Instant Feedback: Point-of-care testing helps providers make life-saving decisions

This clinical review feature article is presented in conjunction with the Department of Emergency Medicine Education at the University of Texas Southwestern Medical Center, Dallas.

Learning Objectives
Define point-of-care (POC) testing.
Explain the difference between quantitative and qualitative testing devices.
Explain the benefits of various POC tests performed by EMS and hospital personnel.
Discuss factors that help maintain POC program validity.
List factors necessary to justify implementation and support for a successful POC testing program.

Key Terms
Anion gap:The difference between the concentrations of serum cations and anions, determined by measuring the concentrations of sodium cations and chloride and bicarbonate anions.

Capnometric device:A device that measures exhaled carbon dioxide concentrations.”ž

Cardiac markers:Enzymes and other substances released into the blood stream when cell walls from damaged heart muscle break down. The marker levels, which can be detected in blood samples, may take two to 24 hours to increase in the blood.”ž

Hematocrit:A measure of the packed cell volume of red cells expressed as a percentage of the total blood volume.“ž

Hyperkalemia:Higher than normal concentrations of potassium in the blood.

Intractable asystole:Asystole that_s difficult to alleviate or reverse.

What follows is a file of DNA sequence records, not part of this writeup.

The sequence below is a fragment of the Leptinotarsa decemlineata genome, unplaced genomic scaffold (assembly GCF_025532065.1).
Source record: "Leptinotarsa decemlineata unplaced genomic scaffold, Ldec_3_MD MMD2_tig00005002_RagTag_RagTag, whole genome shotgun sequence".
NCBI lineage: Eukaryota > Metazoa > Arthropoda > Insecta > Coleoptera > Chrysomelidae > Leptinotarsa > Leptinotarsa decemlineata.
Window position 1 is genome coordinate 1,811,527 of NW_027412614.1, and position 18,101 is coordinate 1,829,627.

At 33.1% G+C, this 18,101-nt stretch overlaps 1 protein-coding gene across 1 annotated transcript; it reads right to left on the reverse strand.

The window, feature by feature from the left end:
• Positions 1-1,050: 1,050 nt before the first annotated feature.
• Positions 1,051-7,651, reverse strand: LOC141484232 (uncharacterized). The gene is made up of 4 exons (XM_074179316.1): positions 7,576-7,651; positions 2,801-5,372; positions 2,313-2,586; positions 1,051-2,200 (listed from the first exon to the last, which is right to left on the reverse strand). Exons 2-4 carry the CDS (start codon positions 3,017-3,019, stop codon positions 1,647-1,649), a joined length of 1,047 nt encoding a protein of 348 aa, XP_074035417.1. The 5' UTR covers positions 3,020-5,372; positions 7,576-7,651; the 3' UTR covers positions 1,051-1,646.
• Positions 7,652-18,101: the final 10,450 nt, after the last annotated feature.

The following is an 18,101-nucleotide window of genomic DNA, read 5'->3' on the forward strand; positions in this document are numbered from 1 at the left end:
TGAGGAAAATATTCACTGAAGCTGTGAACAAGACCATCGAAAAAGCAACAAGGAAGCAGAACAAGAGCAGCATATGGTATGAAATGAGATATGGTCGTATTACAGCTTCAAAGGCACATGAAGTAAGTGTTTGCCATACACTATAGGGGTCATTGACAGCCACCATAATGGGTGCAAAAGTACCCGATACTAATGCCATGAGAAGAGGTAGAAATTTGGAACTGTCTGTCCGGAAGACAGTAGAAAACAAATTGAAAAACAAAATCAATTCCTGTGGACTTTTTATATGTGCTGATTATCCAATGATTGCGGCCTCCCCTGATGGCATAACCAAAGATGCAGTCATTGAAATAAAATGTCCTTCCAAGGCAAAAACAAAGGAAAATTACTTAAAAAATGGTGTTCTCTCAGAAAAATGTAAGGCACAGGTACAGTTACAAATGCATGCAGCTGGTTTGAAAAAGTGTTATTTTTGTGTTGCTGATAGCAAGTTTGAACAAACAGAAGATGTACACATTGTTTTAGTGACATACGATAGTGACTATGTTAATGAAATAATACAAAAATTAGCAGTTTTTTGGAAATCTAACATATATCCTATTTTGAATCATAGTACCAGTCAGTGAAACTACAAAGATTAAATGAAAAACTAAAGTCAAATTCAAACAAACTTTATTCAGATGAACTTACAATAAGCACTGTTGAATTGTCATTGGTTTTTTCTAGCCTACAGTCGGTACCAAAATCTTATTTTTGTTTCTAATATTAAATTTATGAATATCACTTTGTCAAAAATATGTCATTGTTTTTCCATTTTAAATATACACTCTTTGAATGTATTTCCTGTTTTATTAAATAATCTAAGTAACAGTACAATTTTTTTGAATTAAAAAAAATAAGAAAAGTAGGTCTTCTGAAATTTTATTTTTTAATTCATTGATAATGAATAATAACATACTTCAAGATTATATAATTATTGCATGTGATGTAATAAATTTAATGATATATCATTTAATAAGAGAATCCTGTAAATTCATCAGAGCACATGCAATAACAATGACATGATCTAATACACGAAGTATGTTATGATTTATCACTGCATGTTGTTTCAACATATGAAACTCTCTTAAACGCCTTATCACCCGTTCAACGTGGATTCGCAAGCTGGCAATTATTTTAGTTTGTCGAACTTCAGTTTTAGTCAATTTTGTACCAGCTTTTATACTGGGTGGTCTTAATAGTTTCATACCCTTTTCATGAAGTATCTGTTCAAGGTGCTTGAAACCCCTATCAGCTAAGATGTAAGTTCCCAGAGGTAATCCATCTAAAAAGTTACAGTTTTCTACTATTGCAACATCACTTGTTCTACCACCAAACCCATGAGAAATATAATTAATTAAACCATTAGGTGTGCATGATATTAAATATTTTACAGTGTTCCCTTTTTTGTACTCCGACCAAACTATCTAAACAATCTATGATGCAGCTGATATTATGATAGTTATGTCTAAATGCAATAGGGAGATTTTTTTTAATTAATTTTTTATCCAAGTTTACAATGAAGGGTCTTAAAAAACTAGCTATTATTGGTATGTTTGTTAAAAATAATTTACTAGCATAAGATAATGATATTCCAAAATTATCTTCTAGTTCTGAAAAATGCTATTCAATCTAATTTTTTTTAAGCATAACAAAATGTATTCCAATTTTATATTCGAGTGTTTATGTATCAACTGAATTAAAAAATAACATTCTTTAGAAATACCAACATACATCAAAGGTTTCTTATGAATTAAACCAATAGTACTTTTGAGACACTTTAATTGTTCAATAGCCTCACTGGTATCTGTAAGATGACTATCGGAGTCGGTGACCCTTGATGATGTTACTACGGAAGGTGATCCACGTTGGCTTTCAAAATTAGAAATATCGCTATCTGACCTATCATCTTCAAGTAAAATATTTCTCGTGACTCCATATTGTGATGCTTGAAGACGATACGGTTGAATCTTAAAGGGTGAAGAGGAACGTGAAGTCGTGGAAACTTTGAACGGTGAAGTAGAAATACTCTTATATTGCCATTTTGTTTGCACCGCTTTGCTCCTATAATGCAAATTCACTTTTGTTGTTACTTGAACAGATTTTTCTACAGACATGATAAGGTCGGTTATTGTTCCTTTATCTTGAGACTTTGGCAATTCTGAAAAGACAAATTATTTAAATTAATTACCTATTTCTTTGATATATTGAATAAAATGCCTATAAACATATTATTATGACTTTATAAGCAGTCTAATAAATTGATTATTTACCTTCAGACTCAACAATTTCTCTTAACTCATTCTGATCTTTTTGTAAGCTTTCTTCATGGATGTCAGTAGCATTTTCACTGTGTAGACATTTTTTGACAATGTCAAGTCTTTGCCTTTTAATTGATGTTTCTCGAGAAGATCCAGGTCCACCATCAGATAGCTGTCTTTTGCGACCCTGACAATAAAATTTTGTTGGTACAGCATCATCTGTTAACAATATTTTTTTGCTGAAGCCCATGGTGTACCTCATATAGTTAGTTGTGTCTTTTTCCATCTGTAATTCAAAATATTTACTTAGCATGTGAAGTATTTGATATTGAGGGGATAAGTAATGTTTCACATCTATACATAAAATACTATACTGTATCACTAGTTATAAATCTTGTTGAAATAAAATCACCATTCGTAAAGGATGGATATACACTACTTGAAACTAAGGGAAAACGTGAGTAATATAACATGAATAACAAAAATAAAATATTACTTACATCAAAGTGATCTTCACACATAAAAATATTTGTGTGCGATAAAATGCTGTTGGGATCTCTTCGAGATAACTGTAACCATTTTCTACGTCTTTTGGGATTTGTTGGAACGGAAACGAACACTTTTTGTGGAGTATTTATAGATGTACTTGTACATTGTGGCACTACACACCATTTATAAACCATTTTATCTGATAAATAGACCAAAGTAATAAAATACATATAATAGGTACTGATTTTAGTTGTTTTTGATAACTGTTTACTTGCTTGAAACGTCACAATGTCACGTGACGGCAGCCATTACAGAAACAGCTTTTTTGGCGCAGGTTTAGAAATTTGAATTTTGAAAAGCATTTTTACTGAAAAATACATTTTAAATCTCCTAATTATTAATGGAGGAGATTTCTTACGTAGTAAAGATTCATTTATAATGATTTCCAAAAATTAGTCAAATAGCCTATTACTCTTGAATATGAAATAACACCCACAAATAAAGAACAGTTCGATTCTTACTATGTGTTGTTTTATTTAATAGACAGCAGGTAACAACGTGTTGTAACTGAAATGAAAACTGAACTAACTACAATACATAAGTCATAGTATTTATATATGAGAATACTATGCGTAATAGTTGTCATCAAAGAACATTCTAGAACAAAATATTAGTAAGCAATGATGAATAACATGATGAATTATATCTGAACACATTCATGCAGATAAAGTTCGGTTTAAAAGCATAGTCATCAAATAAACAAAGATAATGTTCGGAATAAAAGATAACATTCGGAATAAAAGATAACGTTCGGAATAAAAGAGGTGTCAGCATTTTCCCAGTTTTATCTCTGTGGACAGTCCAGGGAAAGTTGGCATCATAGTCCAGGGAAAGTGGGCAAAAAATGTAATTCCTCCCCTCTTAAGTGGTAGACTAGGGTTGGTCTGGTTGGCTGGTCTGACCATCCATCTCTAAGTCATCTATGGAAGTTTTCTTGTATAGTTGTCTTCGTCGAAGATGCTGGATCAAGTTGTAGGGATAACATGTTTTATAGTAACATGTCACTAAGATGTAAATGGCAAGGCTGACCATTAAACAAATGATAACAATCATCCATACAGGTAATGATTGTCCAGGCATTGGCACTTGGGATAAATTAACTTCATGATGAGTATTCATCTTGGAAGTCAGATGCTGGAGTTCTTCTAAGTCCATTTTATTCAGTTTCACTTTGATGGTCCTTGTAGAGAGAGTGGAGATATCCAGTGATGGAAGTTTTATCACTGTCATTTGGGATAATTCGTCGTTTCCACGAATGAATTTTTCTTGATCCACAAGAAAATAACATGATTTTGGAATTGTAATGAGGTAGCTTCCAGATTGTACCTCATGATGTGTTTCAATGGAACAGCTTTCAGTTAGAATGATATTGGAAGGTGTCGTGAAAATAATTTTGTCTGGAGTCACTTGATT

Obtundation:A reduction in consciousness short of comatose, but which requires a strong stimulus for arousal.

Point-of-care (POC) testing:Analysis of clinical specimens at the patient bedside rather than in a laboratory.

Sine wave:An ECG finding that occurs when potassium levels are extremely elevated. This distinct ECG wave form change shows further widening of the QRS complex and its eventual blending into the T wave; once present, death from ventricular fibrillation and/or asystole is typically imminent.

In 1955, an awake but pale patient believed to be bleeding out from a peptic ulcer was seen at a small rural hospital. Blood was available at the closest university hospital, but it was one hour away by car. Would a”žhematocrithave helped in making the decision to transfer?

In 1972, an ambulance was called for an unconscious patient. He was apparently intoxicated and had urinated on himself. Was it alcohol, a seizure or something else?

In 2000, a paramedic had just intubated a comatose, apneic patient. Was the tube in the trachea? Was the patient salvageable?

EMS providers have been using point-of-care (POC) testing since World War II, and probably before, seeing patients like these and many others on a daily basis. They assess vital signs and utilize pulse oximetry, capnometry and ECGs to gather hard data on a patient’s condition. But is that all the information EMS providers can gather to help them make treatment decisions?”ž

On arrival at the emergency department (ED), multiple tests are immediately ordered, including various blood tests. What if some of these blood tests could be performed in the field? Would it make a difference in patient care and outcome? The answer is yes.